The Atlantic | March 17, 2017 | By Emma Green
Highly educated immigrants from South Asia have often been able to live comfortably in America. With a new wave of hate crimes, that’s changing. Manik Suri is the archetypical overachiever from an Indian American family. The 34-year-old runs a start-up in Silicon Valley. He speaks four languages. He’s got two Ivy League degrees. And yet, when the windows at an Indian restaurant near his house were shot out late February, along with those of an Eritrean place nearby, he felt shaken. Read more here.
Berkman Center for Internet & Society at Harvard University | Interoperability Case Studies | August 15, 2013 | By Manik Suri
Open311 is a state-of-the-art technology platform that provides a uniform base to expand existing “311” services, which provide information tracking and monitoring in cities around the world. Over the past decade, these 311 services have allowed cities to respond to millions of citizen-generated inputs, creating better and smarter governance. This paper applies “interoperability” theory to consider the promises and perils of Open311, explaining how we can unlock the full potential of this powerful civic technology platform in the future. Read the full piece here.
Harvard Law and Policy Review | Volume 7, No. 2: Summer 2013 | By Manik Suri
Debate over whether law can, and indeed should, constrain presidential power is as old as the Republic. This article claims that liberal legalists, who adopt a consequentialist “Holmesian” view of the law, ignore the possibility that law – as an internalized normative commitment or duty – can restrain the executive. This alternative “Hartian” view may help explain how laws constrain presidential power at key moments in history. Recognizing the difficulty in establishing causation, the article nonetheless concludes that much is at stake in how we frame the relationship between law and the executive. Read the full piece here.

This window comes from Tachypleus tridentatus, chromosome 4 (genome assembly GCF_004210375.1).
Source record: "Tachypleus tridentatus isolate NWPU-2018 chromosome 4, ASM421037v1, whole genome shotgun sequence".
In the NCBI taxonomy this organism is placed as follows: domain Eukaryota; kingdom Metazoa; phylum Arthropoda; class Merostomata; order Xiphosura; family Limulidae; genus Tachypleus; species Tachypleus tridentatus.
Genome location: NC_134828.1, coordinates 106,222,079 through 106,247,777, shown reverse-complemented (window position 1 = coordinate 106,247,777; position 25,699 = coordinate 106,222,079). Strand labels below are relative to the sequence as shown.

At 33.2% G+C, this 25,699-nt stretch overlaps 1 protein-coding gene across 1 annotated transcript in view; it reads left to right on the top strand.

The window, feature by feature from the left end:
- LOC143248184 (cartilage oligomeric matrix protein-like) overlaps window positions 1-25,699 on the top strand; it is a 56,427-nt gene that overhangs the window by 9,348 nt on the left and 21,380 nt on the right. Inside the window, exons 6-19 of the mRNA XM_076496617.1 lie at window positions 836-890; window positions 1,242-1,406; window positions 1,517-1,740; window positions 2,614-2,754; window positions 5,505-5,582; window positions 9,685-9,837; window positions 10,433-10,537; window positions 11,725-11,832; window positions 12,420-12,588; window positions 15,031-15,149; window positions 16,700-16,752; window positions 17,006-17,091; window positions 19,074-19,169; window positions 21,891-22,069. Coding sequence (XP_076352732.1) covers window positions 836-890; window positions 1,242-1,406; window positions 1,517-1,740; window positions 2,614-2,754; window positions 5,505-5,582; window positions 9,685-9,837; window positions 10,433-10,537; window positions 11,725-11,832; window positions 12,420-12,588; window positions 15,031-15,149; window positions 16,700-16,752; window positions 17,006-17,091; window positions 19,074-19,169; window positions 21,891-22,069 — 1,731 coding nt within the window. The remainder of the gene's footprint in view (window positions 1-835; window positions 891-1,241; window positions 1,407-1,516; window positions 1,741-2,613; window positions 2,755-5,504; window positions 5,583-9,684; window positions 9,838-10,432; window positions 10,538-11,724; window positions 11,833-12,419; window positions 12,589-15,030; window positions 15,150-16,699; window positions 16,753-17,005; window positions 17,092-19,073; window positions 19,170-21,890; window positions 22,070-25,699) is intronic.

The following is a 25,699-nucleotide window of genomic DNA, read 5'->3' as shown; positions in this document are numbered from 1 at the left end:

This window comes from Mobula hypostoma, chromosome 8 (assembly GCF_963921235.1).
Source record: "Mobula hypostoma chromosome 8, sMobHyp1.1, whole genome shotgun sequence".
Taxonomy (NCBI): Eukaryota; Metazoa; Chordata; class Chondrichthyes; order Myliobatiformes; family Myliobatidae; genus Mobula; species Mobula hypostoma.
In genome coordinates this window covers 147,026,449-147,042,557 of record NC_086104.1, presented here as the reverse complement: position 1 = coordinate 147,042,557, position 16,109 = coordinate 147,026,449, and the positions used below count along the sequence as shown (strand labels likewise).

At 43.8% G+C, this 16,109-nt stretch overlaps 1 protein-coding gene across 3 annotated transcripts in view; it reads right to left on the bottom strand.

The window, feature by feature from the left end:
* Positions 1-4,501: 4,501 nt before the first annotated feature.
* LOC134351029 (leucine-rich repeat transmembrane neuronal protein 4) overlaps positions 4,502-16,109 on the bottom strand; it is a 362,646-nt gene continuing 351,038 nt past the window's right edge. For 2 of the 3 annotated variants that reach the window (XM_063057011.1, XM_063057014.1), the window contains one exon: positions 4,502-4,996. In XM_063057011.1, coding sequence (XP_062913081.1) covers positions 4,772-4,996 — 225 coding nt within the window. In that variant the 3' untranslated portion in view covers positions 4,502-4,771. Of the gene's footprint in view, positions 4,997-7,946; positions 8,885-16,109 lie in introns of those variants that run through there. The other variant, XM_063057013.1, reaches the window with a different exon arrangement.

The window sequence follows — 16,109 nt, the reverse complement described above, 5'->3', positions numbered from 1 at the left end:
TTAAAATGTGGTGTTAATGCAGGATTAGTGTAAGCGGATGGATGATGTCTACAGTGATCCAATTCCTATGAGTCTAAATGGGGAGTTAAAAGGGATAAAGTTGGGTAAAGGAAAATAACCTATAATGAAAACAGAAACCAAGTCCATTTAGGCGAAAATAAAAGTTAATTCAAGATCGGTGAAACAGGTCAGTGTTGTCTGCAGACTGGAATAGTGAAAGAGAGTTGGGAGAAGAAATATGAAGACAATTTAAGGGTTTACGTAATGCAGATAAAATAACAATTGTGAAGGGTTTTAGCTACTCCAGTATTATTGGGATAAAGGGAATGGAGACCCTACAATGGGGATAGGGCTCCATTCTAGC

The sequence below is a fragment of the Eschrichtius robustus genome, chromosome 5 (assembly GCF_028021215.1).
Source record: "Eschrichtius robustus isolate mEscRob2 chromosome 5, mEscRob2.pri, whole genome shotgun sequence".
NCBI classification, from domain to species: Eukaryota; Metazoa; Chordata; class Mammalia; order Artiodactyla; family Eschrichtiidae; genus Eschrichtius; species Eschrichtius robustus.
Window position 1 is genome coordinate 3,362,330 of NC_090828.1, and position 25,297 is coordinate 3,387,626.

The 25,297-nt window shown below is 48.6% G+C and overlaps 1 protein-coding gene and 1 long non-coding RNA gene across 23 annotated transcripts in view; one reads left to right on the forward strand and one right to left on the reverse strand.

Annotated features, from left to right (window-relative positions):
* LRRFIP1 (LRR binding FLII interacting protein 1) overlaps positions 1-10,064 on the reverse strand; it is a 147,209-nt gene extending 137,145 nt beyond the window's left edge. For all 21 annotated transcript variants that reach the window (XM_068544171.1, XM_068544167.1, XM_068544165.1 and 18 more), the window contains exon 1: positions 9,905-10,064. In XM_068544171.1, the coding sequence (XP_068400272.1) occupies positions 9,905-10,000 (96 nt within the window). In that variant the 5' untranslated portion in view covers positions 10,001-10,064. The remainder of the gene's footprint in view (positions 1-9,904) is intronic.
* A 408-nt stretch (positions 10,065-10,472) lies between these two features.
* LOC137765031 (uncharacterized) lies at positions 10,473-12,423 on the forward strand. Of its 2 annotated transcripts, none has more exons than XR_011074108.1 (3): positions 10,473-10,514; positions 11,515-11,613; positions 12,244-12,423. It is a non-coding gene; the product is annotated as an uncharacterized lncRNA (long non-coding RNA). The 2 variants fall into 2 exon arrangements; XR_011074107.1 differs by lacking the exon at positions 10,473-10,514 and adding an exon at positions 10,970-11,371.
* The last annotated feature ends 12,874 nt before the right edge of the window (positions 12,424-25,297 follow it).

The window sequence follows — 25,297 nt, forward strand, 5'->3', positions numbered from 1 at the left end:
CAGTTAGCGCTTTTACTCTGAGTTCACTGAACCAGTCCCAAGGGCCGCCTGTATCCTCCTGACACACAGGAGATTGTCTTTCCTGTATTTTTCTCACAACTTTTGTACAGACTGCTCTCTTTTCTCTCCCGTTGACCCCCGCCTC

Harvard National Security Journal | March 25, 2013 | By Gerard Kennedy, Innokenty Pyetranker, and Manik Suri
American courtrooms are now one of the hottest battlefields in the ongoing Global War on Terrorism. In recent months, U.S. federal courts have issued several opinions that offer insights into one particularly significant area of terrorism-related jurisprudence: civil suits against financial institutions that allegedly support terrorist groups. Two such opinions issued by the Second Circuit, Linde v. Arab Bank, PLC and Rothstein v. UBS AG, merit special attention because of their far-reaching implications. Read the full piece here.
India America Today | November 21, 2012 | By Manik Suri
While Indian Americans were solidly within the Obama camp, the challenge in this election lay in making sure their voice was heard – only 63 percent had voted in 2008. The three million-strong community’s widespread distribution – particularly in contested states – meant that they could help move the needle where it counted. Now, looking back at the 2012 election, Indian Americans who voted should feel proud: they were joined by record numbers of voters across key liberal constituencies, including Latinos and African Americans, who delivered at the ballot box – toppling conservative pundits’ electoral models, challenging long-held assumptions, and igniting a firestorm within the Republican leadership over their party’s ability to connect with an electorate that is increasingly diverse. Read the full piece here.